Having verified that the complaint satisfied the formal requirements of the ICANN Uniform Domain Name Dispute Resolution Policy (the "Policy"), the Rules for Uniform Domain Name Dispute Resolution Policy (the "Rules"), and the Supplemental Rules for Uniform Domain Name Dispute Resolution Policy (the "Supplemental Rules"), on December 17, 2001, the Center transmitted to the Respondent, and to the administrative and technical contacts, the Notification of Complaint and Commencement of Administrative Proceeding, via post/courier and e-mail in accordance with the contact details provided by the Registrar and the Complaint. The notification was also copied to the Complainant via e-mail. The Center advised that the Response was due by January 6, 2002.
Respondent did not submit any Response. Accordingly, the Center sent to the Respondent via e-mail a Notification of Respondent Default on January 8, 2002. This was copied to the Complainant by e-mail. No reply to the Notification of Respondent Default was received from the Respondent.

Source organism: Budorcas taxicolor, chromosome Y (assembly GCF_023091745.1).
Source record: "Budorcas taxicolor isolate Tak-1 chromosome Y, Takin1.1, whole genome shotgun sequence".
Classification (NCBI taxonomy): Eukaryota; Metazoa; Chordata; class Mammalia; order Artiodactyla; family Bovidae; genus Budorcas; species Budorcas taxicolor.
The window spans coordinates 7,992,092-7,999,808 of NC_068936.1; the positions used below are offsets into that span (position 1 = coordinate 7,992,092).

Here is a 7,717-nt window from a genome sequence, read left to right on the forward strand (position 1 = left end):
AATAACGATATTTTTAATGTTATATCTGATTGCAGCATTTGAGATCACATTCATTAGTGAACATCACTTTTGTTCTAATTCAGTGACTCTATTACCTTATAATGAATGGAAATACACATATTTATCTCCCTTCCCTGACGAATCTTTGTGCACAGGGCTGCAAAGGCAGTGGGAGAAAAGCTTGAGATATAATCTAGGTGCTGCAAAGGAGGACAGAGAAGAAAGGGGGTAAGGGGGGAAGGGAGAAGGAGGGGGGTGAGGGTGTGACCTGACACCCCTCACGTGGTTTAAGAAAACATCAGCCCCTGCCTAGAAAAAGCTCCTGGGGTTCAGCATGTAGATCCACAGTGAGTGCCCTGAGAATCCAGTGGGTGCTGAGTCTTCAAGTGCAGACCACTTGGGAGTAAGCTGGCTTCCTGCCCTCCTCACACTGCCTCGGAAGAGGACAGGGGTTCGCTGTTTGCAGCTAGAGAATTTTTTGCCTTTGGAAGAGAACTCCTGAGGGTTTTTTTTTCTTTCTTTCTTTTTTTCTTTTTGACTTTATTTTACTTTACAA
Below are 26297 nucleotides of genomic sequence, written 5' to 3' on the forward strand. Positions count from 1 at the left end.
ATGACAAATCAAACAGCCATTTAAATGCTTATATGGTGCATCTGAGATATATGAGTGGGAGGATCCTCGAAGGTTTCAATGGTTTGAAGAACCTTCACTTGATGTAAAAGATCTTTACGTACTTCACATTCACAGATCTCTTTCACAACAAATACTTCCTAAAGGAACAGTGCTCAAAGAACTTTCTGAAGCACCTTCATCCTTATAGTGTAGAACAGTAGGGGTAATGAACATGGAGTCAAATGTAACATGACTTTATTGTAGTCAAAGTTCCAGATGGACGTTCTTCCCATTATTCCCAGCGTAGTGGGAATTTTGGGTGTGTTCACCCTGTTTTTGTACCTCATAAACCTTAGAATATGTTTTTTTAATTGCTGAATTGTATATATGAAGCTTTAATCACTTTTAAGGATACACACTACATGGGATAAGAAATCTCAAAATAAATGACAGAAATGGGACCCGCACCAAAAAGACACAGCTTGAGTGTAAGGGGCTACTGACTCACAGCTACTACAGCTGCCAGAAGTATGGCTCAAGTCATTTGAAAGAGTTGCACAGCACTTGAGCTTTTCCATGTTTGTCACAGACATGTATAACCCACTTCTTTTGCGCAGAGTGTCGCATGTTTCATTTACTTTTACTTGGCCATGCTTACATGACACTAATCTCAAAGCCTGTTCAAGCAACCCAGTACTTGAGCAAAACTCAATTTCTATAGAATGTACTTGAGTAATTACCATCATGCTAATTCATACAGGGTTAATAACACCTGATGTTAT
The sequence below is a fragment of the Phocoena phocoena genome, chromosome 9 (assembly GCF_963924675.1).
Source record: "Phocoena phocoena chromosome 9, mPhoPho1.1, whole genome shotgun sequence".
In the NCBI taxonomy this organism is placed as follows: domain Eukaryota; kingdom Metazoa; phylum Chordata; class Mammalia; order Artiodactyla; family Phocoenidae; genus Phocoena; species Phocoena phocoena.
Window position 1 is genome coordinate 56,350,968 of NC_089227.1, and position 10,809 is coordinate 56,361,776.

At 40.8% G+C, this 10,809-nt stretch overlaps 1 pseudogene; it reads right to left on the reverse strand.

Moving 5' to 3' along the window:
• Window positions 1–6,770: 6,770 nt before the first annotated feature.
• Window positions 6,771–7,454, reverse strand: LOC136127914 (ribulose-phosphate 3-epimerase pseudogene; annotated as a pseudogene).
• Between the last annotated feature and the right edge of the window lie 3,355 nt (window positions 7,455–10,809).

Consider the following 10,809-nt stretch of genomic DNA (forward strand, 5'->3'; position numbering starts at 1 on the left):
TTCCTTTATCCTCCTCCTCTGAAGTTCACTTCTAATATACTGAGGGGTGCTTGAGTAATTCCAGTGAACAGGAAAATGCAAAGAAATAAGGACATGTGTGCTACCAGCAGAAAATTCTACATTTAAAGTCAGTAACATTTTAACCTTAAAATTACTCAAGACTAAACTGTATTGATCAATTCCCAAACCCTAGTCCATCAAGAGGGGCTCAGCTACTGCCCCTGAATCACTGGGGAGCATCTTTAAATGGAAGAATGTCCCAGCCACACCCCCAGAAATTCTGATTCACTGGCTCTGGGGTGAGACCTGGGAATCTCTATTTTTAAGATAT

On January 11, 2002, in view of the Complainant's designation of a single panelist the Center invited Mr. Geert Glas to serve as a panelist and sent him the Request for Declaration of Impartiality and Independence and a Statement of Acceptance.
Having received Mr. Geert Glas' Statement of Acceptance and Declaration of Impartiality and Independence on January 11, 2001, the Center transmitted to the parties by e-mail on January 16, 2002, a Notification of Appointment of Administrative Panel and Projected Decision Date, in which Mr. Geert Glas was formally appointed as the Sole Panelist. The Projected Decision Date was January 30, 2002. The Sole Panelist finds that the Administrative Panel was properly constituted and appointed in accordance with the Rules and the Supplemental Rules.